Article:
Right now, they’re still saying that the virus is spread by respiratory secretions. So you probably wouldn’t spread it sharing food. But again, it’s possible. I mean, I think right now everyone should lean on the side of caution. And try to just avoid anything that could potentially spread it, spread germs between all of us.
We’re trying as much as possible to limit it to stuff when the dog or cat’s actually sick. And postpone things that aren’t super emergencies, or anything like that. And we are obviously all, we’re all wearing face masks back there. And we try to use gloves. Not share pens. When the pets do go outside to be in contact with people, they’re wearing gloves. We clean the pens between patients, and everything like that. So, we’re practicing all of that kind of behind the scenes, just like it would be if you’re going to see your doctor. So we’re kind of doing all of that too. But we have stayed pretty busy, surprisingly.
I think some of it is that people are home, spending more time with their dogs and cats. So people are noticing things that they wouldn’t normally notice when they’re gone all day at work. So we’ve stayed pretty busy, even with trying to postpone non-emergency stuff. So we’re seeing all our normal cases: itchy dogs, ear infections, sneezing, coughing, GI stuff. A lot of people are adopting right now too. So we’re still doing vaccinating puppies and kittens and stuff. Because they still have to be vaccinated, even though it’s not an emergency. But it could be if they were exposed to something like distemper, or parvo virus, or something.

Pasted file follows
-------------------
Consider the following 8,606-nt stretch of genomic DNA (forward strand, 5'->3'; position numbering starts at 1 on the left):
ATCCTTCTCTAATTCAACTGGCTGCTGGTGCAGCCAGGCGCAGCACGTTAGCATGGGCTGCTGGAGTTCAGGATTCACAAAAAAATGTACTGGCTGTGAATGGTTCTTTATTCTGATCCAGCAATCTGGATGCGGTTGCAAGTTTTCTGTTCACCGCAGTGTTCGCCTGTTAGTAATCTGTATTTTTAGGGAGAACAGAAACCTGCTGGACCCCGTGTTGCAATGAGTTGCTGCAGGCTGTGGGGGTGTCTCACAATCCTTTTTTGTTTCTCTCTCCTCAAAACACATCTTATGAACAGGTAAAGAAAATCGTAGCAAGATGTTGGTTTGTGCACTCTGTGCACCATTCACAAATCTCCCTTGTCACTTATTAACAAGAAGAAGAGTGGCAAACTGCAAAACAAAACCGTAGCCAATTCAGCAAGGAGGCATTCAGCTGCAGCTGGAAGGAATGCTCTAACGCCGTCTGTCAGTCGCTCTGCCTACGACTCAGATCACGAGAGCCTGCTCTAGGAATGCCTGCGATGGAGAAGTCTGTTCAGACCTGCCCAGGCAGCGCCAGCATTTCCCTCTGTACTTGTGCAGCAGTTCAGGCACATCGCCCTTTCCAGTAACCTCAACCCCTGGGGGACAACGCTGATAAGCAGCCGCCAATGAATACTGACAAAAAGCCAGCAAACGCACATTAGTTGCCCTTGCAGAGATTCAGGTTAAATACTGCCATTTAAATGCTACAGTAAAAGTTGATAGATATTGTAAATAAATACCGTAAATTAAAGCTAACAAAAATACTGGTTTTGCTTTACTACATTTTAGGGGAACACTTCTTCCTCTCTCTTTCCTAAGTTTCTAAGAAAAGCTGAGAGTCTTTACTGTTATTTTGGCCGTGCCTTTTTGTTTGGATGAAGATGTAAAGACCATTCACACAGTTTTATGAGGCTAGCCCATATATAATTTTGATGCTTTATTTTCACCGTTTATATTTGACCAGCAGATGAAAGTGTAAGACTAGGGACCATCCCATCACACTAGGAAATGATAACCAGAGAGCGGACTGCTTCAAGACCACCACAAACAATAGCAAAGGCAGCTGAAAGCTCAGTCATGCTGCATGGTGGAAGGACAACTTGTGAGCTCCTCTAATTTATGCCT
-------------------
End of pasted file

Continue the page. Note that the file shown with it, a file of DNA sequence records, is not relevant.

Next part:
We’re trying to postpone everything that’s not an emergency. I haven’t gotten a lot of people that want their dog or cat to be tested. It hasn’t really come up many times, surprisingly. So I don’t know if people are just staying informed about that stuff or not. But yeah, it hasn’t been too much of a concern with COVID, specifically.
We were thinking we would probably be opening up right now. But now we’re seeing a huge wave of businesses trying to reopen and the cases going up a ton. We, in Southern California, have no plans to reopen, really anytime soon. We’ll probably stay like this for at least a few more months.
Vets are really trying to limit their clinic to emergency visits. And you want to relieve them from any extra stress, or any extra workload that’s unnecessary. And the best way to do that is to chat with these vets. And you can also send pictures of what’s going on with your pet. So that they can get a sense of what’s going on. You can chat with them. And then they will tell you if you need a definite physical exam. So this is a great way to go about it.